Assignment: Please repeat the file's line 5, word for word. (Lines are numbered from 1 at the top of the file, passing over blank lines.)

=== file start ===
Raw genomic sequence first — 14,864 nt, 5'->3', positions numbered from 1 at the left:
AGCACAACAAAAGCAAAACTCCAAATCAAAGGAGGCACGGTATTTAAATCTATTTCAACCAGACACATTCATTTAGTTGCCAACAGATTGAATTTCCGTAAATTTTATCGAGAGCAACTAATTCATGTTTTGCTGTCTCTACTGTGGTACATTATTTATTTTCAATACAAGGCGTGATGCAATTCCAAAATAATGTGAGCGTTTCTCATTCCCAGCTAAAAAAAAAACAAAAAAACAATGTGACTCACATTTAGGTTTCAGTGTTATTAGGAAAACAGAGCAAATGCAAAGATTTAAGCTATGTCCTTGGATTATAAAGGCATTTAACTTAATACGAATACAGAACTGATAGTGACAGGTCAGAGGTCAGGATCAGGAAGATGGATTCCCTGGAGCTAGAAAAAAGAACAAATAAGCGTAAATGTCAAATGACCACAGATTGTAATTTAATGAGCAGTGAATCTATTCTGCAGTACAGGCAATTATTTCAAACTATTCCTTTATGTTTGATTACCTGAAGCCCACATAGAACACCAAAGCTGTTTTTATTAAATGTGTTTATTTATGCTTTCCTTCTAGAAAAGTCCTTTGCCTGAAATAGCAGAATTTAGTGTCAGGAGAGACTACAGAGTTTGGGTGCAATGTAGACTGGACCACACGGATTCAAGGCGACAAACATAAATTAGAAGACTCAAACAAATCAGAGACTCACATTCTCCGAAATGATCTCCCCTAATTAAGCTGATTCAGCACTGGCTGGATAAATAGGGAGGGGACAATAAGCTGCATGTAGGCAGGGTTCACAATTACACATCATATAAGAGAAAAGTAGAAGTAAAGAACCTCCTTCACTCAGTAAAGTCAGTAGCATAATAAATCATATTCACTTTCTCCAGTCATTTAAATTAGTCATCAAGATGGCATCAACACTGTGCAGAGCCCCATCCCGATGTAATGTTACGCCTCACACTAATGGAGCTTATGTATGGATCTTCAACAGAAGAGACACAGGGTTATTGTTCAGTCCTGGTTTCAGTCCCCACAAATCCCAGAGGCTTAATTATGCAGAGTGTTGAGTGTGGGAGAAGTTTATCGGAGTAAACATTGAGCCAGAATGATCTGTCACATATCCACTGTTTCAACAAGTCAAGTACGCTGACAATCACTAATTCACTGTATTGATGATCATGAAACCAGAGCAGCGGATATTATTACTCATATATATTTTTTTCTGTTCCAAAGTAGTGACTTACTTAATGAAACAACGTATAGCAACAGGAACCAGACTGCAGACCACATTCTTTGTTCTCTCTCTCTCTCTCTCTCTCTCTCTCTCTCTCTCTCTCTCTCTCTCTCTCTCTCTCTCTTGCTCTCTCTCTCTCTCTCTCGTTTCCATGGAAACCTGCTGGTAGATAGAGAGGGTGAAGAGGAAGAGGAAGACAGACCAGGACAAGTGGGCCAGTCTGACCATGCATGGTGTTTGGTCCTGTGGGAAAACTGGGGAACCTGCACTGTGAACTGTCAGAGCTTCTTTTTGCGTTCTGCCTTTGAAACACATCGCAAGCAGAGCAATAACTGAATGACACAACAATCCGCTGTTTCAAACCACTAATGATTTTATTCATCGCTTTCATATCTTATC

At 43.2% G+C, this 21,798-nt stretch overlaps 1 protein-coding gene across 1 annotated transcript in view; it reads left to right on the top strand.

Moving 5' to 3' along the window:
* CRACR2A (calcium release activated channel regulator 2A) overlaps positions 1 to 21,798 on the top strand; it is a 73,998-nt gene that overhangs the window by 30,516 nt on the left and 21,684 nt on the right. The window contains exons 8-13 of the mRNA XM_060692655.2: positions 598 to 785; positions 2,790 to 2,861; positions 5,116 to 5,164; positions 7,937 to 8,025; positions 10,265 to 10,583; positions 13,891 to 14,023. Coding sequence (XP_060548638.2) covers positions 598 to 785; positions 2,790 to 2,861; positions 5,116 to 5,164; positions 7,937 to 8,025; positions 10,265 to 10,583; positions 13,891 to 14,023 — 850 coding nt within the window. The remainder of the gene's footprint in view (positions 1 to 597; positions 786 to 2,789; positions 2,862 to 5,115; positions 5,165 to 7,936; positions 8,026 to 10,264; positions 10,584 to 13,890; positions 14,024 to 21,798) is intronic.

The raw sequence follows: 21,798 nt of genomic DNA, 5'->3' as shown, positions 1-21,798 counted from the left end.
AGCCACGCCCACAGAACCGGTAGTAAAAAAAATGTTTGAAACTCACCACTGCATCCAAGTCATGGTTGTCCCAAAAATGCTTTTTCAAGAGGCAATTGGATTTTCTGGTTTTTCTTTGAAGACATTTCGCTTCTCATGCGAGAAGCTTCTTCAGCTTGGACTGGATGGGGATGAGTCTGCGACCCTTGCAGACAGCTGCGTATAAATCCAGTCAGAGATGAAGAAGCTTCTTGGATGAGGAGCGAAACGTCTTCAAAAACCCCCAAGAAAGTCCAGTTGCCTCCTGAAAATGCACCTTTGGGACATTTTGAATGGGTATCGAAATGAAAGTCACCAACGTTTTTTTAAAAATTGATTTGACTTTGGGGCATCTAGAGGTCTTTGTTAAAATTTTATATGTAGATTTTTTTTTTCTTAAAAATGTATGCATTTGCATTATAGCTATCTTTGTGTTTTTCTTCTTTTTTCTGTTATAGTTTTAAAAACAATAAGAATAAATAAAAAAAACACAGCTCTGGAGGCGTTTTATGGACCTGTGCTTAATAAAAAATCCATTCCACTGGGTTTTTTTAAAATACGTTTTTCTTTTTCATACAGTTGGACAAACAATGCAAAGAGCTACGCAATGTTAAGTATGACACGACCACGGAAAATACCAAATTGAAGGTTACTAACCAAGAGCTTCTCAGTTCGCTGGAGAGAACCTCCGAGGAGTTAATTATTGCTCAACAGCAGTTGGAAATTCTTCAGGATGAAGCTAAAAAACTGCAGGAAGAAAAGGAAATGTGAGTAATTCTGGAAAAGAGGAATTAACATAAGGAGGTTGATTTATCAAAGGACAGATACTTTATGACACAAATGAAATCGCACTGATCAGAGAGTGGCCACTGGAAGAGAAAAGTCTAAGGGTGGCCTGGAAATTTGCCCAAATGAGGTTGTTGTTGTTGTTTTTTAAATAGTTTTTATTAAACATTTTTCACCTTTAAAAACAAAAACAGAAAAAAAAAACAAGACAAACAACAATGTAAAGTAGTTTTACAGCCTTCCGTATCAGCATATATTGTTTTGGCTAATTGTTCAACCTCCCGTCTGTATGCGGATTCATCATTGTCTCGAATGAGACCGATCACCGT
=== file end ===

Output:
* CRACR2A (calcium release activated channel regulator 2A) overlaps positions 1 to 21,798 on the top strand; it is a 73,998-nt gene that overhangs the window by 30,516 nt on the left and 21,684 nt on the right. The window contains exons 8-13 of the mRNA XM_060692655.2: positions 598 to 785; positions 2,790 to 2,861; positions 5,116 to 5,164; positions 7,937 to 8,025; positions 10,265 to 10,583; positions 13,891 to 14,023. Coding sequence (XP_060548638.2) covers positions 598 to 785; positions 2,790 to 2,861; positions 5,116 to 5,164; positions 7,937 to 8,025; positions 10,265 to 10,583; positions 13,891 to 14,023 — 850 coding nt within the window. The remainder of the gene's footprint in view (positions 1 to 597; positions 786 to 2,789; positions 2,862 to 5,115; positions 5,165 to 7,936; positions 8,026 to 10,264; positions 10,584 to 13,890; positions 14,024 to 21,798) is intronic.